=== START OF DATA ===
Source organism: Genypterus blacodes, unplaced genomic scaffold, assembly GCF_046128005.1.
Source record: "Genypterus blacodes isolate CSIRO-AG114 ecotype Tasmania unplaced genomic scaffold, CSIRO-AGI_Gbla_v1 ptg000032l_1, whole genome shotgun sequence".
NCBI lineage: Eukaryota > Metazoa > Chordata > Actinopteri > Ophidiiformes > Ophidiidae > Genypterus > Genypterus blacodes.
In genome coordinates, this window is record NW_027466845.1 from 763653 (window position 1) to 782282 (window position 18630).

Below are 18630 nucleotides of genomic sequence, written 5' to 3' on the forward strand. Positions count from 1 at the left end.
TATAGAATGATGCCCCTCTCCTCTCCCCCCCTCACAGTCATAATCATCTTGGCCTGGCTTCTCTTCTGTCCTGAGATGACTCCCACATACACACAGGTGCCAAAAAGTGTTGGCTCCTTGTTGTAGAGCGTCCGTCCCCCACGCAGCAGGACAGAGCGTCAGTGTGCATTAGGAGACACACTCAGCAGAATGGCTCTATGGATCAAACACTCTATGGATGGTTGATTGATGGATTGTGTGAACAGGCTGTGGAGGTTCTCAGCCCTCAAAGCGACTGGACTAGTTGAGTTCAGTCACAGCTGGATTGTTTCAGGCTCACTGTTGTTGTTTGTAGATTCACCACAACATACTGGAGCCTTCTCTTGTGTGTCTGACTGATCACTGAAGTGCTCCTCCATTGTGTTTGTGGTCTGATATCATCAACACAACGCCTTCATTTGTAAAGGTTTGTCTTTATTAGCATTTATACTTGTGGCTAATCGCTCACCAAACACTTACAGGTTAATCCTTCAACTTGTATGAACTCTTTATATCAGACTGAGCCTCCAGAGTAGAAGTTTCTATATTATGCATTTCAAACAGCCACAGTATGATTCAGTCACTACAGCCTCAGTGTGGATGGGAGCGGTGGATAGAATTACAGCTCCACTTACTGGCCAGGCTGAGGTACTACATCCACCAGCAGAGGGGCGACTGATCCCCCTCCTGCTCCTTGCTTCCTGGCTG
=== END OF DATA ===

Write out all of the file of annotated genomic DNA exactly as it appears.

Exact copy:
Source organism: Genypterus blacodes, unplaced genomic scaffold, assembly GCF_046128005.1.
Source record: "Genypterus blacodes isolate CSIRO-AG114 ecotype Tasmania unplaced genomic scaffold, CSIRO-AGI_Gbla_v1 ptg000032l_1, whole genome shotgun sequence".
NCBI lineage: Eukaryota > Metazoa > Chordata > Actinopteri > Ophidiiformes > Ophidiidae > Genypterus > Genypterus blacodes.
In genome coordinates, this window is record NW_027466845.1 from 763653 (window position 1) to 782282 (window position 18630).

Below are 18630 nucleotides of genomic sequence, written 5' to 3' on the forward strand. Positions count from 1 at the left end.
TATAGAATGATGCCCCTCTCCTCTCCCCCCCTCACAGTCATAATCATCTTGGCCTGGCTTCTCTTCTGTCCTGAGATGACTCCCACATACACACAGGTGCCAAAAAGTGTTGGCTCCTTGTTGTAGAGCGTCCGTCCCCCACGCAGCAGGACAGAGCGTCAGTGTGCATTAGGAGACACACTCAGCAGAATGGCTCTATGGATCAAACACTCTATGGATGGTTGATTGATGGATTGTGTGAACAGGCTGTGGAGGTTCTCAGCCCTCAAAGCGACTGGACTAGTTGAGTTCAGTCACAGCTGGATTGTTTCAGGCTCACTGTTGTTGTTTGTAGATTCACCACAACATACTGGAGCCTTCTCTTGTGTGTCTGACTGATCACTGAAGTGCTCCTCCATTGTGTTTGTGGTCTGATATCATCAACACAACGCCTTCATTTGTAAAGGTTTGTCTTTATTAGCATTTATACTTGTGGCTAATCGCTCACCAAACACTTACAGGTTAATCCTTCAACTTGTATGAACTCTTTATATCAGACTGAGCCTCCAGAGTAGAAGTTTCTATATTATGCATTTCAAACAGCCACAGTATGATTCAGTCACTACAGCCTCAGTGTGGATGGGAGCGGTGGATAGAATTACAGCTCCACTTACTGGCCAGGCTGAGGTACTACATCCACCAGCAGAGGGGCGACTGATCCCCCTCCTGCTCCTTGCTTCCTGGCTG